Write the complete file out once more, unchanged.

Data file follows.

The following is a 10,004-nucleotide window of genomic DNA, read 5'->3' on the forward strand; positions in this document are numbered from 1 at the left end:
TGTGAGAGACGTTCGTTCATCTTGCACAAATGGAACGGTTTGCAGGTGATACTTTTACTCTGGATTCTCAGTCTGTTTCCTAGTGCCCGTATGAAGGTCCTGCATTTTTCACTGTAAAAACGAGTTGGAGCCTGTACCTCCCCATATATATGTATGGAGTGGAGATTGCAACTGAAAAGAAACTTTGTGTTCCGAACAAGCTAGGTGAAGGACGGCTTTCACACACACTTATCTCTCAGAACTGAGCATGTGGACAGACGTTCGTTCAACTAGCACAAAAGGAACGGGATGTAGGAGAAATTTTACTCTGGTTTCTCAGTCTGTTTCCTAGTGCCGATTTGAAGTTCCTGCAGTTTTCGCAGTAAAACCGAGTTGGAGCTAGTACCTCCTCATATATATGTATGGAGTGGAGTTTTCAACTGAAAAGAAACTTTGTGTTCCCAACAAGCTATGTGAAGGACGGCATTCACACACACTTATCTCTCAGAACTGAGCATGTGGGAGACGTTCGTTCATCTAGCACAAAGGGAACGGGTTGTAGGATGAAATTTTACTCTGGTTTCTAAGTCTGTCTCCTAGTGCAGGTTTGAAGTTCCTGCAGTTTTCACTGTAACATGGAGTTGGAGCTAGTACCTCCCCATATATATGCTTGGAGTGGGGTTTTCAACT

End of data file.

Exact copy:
The following is a 10,004-nucleotide window of genomic DNA, read 5'->3' on the forward strand; positions in this document are numbered from 1 at the left end:
TGTGAGAGACGTTCGTTCATCTTGCACAAATGGAACGGTTTGCAGGTGATACTTTTACTCTGGATTCTCAGTCTGTTTCCTAGTGCCCGTATGAAGGTCCTGCATTTTTCACTGTAAAAACGAGTTGGAGCCTGTACCTCCCCATATATATGTATGGAGTGGAGATTGCAACTGAAAAGAAACTTTGTGTTCCGAACAAGCTAGGTGAAGGACGGCTTTCACACACACTTATCTCTCAGAACTGAGCATGTGGACAGACGTTCGTTCAACTAGCACAAAAGGAACGGGATGTAGGAGAAATTTTACTCTGGTTTCTCAGTCTGTTTCCTAGTGCCGATTTGAAGTTCCTGCAGTTTTCGCAGTAAAACCGAGTTGGAGCTAGTACCTCCTCATATATATGTATGGAGTGGAGTTTTCAACTGAAAAGAAACTTTGTGTTCCCAACAAGCTATGTGAAGGACGGCATTCACACACACTTATCTCTCAGAACTGAGCATGTGGGAGACGTTCGTTCATCTAGCACAAAGGGAACGGGTTGTAGGATGAAATTTTACTCTGGTTTCTAAGTCTGTCTCCTAGTGCAGGTTTGAAGTTCCTGCAGTTTTCACTGTAACATGGAGTTGGAGCTAGTACCTCCCCATATATATGCTTGGAGTGGGGTTTTCAACT